Row 3 of the table indicates the conditions for the recording of the information "1". For this purpose a positive voltage UP must be connected to the gate line of the cell in which recording is to be made, e.g. to the gate line 29 of the cell 41 in FIG. 3. This can be achieved in that the transistor 35 is blocked, thus U1 =0, whereas Ug =UP across the transistor 36. This results in the potential UG ≈UP across the gate line 29. At the same time when the transistor 37 is switched through, i.e. when UII =U2, and when the transistor 38 is switched through, the source line 31 carries a voltage of US =O V. The value UG -US ≈+UP ≈30 V to 40 V is sufficient in order to record an item of information into the cell 41. For all the other cells of a selected word into which a "1" is likewise to the recorded, conditions similar to those shown in row 3 of the table are provided. For all the other cells of the selected word in which a "0" is to remain, the conditions of row 4 of the table are provided. In order to record the information "0" into cell 42, when a "1" has already been recorded into cell 41, the common control line 29 carries the voltage UP. In order to obtain a "0" in the cell 42, a positive voltage of 2/3 UP can be connected to the source line which is achieved in that the transistor of the source line 32 which is analogous to the transistor 37 of the source line 31 is blocked, i.e. UII =0. At the same time a voltage Us =2/3 UP is connected to the transistor which is similar to the transistor 38 of the source line 31. Thus the source line 32 possesses a positive voltage of 2/3 UP. The transistors 22, 26 are thus switched through. Since the transistor of the drain line 34, which transistor is similar to the transistor 39, has been connected to a low positive voltage of +5 V, although the source line 32 carries a potential of approximately 20 V, this field effect transistor is blocked and the voltage across the drain line 34 likewise amounts to 2/3 UP. In order to avoid disturbance of neighboring words, all the cells of non-selected words which are contained in the same bit column of a "1" to be recorded in accordance with row 3 of the table, should be provided with the conditions of row 5, whereas all the other cells of non-selected words should be provided with the conditions of row 6. As can be seen, the conditions of rows 5 and 6 with the conditions already set in accordance with row 3 and 4 of the table are produced when additionally all the gate lines of the non-selected words are operated with a voltage UG =1/3 UP. The voltage operation is carried out similarly as described above, in that in the case of non-selected words the voltage Ug =1/3 UP is selected, while the second transistor connected to corresponding gate lines is blocked.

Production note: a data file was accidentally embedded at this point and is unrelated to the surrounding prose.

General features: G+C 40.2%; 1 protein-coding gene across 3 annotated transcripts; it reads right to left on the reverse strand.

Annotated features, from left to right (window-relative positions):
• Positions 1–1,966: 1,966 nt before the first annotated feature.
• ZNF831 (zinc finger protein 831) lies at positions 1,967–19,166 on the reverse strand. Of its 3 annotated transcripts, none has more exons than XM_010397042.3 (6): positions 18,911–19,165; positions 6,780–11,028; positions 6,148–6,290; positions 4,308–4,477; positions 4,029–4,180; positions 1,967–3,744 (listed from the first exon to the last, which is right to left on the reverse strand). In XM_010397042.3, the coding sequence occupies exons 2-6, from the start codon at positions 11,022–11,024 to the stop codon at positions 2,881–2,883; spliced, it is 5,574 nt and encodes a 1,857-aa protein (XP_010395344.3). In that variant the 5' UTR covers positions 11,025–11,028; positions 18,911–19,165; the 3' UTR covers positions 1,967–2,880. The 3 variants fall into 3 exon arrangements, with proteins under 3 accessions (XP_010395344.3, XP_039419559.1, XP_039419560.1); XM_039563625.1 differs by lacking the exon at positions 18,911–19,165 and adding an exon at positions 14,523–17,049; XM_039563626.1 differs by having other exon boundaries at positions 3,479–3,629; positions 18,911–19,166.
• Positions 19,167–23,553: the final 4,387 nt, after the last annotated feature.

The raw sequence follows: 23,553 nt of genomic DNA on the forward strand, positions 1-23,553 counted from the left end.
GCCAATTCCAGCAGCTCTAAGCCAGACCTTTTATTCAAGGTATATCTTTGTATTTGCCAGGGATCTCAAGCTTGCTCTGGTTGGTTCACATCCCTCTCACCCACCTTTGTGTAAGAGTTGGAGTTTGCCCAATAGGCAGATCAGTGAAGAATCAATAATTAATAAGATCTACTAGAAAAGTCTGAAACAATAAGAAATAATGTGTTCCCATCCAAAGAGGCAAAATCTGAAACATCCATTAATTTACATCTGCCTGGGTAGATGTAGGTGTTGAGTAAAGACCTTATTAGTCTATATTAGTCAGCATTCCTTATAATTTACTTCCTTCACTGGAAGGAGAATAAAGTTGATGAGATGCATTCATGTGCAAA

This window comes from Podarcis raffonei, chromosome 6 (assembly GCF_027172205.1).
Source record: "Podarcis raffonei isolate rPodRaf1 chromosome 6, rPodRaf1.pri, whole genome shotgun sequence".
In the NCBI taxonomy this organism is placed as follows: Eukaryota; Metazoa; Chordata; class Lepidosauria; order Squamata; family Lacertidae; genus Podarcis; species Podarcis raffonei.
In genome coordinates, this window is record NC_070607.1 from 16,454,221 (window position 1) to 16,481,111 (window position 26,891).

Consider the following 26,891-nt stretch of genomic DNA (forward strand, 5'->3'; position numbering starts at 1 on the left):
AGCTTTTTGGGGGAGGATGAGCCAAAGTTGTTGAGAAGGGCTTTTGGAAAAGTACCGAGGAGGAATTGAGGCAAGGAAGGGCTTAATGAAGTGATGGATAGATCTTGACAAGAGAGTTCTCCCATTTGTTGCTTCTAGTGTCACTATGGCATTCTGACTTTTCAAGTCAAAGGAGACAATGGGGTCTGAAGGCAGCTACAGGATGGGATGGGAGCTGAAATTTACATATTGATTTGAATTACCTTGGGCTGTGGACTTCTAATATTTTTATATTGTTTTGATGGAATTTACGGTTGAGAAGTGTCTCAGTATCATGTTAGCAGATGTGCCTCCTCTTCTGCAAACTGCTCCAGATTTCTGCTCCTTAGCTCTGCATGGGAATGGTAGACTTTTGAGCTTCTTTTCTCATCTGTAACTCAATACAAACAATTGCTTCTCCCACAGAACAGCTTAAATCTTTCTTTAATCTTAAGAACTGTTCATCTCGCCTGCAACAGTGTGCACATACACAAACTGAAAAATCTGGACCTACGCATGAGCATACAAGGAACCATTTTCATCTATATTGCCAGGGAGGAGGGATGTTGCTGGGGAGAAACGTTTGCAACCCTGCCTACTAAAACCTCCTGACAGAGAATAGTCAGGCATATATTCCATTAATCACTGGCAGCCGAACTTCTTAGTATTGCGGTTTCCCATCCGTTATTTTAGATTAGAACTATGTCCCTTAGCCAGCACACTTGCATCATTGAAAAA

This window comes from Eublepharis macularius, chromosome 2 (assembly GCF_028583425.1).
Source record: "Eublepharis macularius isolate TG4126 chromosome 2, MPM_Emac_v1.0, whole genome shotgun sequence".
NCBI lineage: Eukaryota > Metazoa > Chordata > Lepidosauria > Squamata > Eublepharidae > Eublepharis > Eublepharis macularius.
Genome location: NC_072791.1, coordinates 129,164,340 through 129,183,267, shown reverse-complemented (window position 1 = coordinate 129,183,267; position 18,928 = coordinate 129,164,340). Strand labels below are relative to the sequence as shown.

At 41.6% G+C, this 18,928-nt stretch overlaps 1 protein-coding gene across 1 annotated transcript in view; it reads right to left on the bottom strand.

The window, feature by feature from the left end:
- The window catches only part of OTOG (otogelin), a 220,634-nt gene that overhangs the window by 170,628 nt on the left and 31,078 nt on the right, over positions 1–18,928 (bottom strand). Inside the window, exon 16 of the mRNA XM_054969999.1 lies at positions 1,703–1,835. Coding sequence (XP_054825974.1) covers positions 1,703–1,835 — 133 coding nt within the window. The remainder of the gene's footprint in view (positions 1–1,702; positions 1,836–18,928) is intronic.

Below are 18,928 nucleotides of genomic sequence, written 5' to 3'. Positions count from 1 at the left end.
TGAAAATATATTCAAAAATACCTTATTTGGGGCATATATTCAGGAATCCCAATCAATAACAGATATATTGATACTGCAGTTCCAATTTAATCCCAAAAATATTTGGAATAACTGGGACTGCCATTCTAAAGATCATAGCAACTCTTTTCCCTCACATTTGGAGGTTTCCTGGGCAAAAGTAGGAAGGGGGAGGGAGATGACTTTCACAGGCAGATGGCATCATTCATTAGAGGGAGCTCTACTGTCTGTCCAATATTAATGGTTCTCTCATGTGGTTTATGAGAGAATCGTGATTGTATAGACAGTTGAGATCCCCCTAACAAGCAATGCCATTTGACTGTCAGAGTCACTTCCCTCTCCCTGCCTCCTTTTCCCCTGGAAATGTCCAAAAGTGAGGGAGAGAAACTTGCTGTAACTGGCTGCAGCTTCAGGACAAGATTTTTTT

Memories corresponding to the invention can be used as program memories, e.g. as program memories in the television or telephone field.
__________________________________________________________________________ Process InformationLine in the Word in theNO. Store Selection Storage Cells UI UII UG US UD UG -US__________________________________________________________________________1 Erasure Word 1 or 0 U1 0 0 UP UP -UP2 " ##STR1## 1 or 0 0 0 UP UP UP 03 Writing Word 1 0 U2 UP 0 0 +UP4 " Word 0 0 0 UP 2/3 UP 2/3 UP +1/3 UP5 " ##STR2## 1 0 U2 1/3 UP 0 0 1/3 UP6 " ##STR3## 0 0 0 1/3 UP 2/3 UP 2/3 UP -1/3 UP__________________________________________________________________________
Although various minor modifications may be suggested by those versed in the art, it should be understood that I wish to embody within the scope of the patent warranted hereon, all such embodiments as reasonably and properly come within the scope of my contribution to the art.
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|U.S. Classification||365/185.28, 257/318, 365/185.06, 257/E29.304, 365/218, 365/185.18, 365/184, 365/185.1, 365/185.33|
|International Classification||H01L29/792, H01L21/8247, G11C16/04, H01L29/788, H01L27/112, H01L21/8246, G11C17/00|
|Cooperative Classification||G11C16/0433, H01L29/7883|
|European Classification||G11C16/04F3, H01L29/788B4|